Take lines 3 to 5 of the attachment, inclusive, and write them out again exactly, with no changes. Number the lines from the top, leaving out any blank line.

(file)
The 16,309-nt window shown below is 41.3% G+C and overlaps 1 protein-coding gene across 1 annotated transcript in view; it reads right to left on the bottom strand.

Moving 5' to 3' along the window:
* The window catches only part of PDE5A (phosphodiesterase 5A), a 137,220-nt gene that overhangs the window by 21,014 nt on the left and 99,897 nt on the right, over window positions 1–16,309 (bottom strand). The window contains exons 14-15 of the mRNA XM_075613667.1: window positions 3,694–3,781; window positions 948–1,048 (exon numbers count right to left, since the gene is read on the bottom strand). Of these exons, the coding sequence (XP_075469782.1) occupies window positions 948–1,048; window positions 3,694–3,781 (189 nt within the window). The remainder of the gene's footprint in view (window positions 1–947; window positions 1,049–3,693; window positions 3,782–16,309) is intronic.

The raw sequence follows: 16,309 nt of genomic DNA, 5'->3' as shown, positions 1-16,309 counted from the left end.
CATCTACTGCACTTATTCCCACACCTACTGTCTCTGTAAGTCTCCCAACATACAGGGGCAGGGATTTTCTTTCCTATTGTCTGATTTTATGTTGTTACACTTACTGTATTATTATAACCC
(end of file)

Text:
* The window catches only part of PDE5A (phosphodiesterase 5A), a 137,220-nt gene that overhangs the window by 21,014 nt on the left and 99,897 nt on the right, over window positions 1–16,309 (bottom strand). The window contains exons 14-15 of the mRNA XM_075613667.1: window positions 3,694–3,781; window positions 948–1,048 (exon numbers count right to left, since the gene is read on the bottom strand). Of these exons, the coding sequence (XP_075469782.1) occupies window positions 948–1,048; window positions 3,694–3,781 (189 nt within the window). The remainder of the gene's footprint in view (window positions 1–947; window positions 1,049–3,693; window positions 3,782–16,309) is intronic.

The raw sequence follows: 16,309 nt of genomic DNA, 5'->3' as shown, positions 1-16,309 counted from the left end.
CATCTACTGCACTTATTCCCACACCTACTGTCTCTGTAAGTCTCCCAACATACAGGGGCAGGGATTTTCTTTCCTATTGTCTGATTTTATGTTGTTACACTTACTGTATTATTATAACCC